BRITISH MEDICAL JOURNAL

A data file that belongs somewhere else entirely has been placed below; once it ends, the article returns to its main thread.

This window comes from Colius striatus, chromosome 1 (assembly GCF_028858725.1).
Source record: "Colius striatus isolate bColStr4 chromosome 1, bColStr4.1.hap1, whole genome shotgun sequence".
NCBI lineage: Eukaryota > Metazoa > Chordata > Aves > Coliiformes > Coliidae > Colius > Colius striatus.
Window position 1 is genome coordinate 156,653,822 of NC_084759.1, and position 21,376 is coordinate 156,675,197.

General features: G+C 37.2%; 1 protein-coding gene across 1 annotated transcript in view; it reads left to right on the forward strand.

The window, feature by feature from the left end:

8 NOVEMBER 1975